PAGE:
(Source: kotaku.com)

Not every Digimon game needs to be an epic role-playing game with super-deep breeding mechanics. Sometimes a person just wants to raise some digital monsters on a virtual farm for some basic turn-based battles. Digimon Links, released this week for iOS and Android, is exactly that.

As much as I appreciate all the extra stuff that comes in massive games like Digimon: Next Order and Cyber Sleuth, it’s nice to get back to basics. Breeding and battling have been the bread and butter of the digital realm since Digimon first came on the scene as an action alternative to the Tamagotchi virtual pet. Digimon Link does a fair job of covering both of those bases.

First off, it’s got them Digimons. Players capture digital monsters at varying stages of evolution using currency either earned in the free-to-play game or purchased with real cash.

Those Digimon hang out on the farm, sort of a mini town sim where players can farm meat, train, upgrade and digvolve their virtual friends in various ways.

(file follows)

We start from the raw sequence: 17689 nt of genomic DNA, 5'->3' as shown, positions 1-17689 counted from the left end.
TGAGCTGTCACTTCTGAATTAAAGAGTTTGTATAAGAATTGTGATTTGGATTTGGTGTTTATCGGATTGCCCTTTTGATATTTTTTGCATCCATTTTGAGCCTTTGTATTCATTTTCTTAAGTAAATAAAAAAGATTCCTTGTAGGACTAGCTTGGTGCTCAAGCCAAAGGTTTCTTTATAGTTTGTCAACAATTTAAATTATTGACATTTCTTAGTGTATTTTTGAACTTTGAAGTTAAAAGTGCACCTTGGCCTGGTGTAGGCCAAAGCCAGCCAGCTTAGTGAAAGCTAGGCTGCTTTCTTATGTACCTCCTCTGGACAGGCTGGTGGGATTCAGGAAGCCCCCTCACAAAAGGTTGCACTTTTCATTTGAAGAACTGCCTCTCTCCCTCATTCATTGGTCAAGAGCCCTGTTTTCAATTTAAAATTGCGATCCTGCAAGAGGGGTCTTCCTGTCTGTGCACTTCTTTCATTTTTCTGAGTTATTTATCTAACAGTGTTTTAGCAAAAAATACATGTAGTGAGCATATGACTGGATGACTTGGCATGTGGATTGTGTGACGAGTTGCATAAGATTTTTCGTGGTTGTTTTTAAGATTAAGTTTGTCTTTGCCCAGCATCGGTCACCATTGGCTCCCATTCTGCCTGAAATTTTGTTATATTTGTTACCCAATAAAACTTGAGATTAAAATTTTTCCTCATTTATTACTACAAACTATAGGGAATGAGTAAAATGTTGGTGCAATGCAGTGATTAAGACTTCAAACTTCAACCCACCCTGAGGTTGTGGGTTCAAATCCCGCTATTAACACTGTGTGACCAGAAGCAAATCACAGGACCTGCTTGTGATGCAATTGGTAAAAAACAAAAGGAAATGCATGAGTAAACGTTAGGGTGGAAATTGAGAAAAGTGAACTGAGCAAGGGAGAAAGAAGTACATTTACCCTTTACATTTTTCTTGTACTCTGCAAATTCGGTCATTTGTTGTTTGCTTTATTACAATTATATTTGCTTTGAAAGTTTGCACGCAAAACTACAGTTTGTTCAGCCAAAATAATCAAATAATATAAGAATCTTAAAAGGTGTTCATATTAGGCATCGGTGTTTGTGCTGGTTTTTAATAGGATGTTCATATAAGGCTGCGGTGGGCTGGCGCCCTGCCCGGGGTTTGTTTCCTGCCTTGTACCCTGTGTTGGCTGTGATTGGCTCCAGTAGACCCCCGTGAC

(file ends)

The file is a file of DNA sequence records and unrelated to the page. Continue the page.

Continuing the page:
When not taking care of the stat-enhancing, creature-cultivating business, players take part in a series of story missions, which are basically three-on-three turn-based RPG battles. Players form a team of their favorite critters and pit them against other critters, because Digimon is all about the critters.

The battles are pretty basic. Players and enemies trade blows until the other team falls. Elemental weaknesses and strengths play into it, and at higher levels players will need to pay close attention to their team’s stats, tailoring their squad to suit the situation.

But basic can be good. Basic certainly looks really good, especially when the Digimon pull off their special attacks. Look at little Agumon go.

You want ninja birds?

How many rushes was that?

Did somebody order Life Claw? Oops.

Digimon Link has been out in Japan for a while now, and several long-time players have told me the game quickly grows boring. I can see that. The battles are samey, and teaming up with other players, while novel, just means I have to wait longer to take my turn. But for now it scratches my Digimon itch quite nicely. Plus it’s free. Free can be nice.

Digimon Links is available now as a free download for iOS and Android.

More Info: kotaku.com

Advertisements